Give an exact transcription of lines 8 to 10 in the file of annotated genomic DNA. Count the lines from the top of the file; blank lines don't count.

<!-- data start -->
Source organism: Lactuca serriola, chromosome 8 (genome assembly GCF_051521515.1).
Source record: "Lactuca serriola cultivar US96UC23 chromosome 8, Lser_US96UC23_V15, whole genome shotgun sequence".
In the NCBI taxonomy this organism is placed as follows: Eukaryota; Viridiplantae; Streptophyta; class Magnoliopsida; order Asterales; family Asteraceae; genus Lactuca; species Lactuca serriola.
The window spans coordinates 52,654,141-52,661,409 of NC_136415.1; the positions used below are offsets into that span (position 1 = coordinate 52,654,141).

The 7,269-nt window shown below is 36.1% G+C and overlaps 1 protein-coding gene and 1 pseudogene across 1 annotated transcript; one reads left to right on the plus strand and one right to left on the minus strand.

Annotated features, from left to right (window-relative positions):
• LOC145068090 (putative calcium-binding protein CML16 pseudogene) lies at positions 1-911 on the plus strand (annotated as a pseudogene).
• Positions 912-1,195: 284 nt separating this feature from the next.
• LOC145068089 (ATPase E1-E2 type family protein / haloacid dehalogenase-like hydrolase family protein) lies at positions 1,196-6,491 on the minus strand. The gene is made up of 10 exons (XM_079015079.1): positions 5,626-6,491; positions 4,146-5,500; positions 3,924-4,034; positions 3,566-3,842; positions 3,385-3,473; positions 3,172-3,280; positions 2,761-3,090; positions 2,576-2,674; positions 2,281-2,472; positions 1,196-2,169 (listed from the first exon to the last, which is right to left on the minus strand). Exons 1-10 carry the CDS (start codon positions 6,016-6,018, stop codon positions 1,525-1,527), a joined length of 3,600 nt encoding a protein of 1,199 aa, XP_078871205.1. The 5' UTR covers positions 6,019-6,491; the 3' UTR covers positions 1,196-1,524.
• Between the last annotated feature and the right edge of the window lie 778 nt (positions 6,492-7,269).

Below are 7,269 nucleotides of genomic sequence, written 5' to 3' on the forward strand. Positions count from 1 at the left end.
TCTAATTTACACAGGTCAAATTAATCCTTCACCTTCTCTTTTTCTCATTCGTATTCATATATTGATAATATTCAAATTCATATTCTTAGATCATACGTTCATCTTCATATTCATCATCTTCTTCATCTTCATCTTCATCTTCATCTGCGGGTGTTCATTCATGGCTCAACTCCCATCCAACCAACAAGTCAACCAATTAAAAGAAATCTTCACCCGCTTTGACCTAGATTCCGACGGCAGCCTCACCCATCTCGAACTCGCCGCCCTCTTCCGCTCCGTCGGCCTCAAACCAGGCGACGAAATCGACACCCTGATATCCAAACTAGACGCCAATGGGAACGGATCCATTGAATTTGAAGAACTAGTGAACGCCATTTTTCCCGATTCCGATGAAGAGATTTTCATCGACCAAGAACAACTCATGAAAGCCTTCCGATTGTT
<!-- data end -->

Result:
• Positions 912-1,195: 284 nt separating this feature from the next.
• LOC145068089 (ATPase E1-E2 type family protein / haloacid dehalogenase-like hydrolase family protein) lies at positions 1,196-6,491 on the minus strand. The gene is made up of 10 exons (XM_079015079.1): positions 5,626-6,491; positions 4,146-5,500; positions 3,924-4,034; positions 3,566-3,842; positions 3,385-3,473; positions 3,172-3,280; positions 2,761-3,090; positions 2,576-2,674; positions 2,281-2,472; positions 1,196-2,169 (listed from the first exon to the last, which is right to left on the minus strand). Exons 1-10 carry the CDS (start codon positions 6,016-6,018, stop codon positions 1,525-1,527), a joined length of 3,600 nt encoding a protein of 1,199 aa, XP_078871205.1. The 5' UTR covers positions 6,019-6,491; the 3' UTR covers positions 1,196-1,524.
• Between the last annotated feature and the right edge of the window lie 778 nt (positions 6,492-7,269).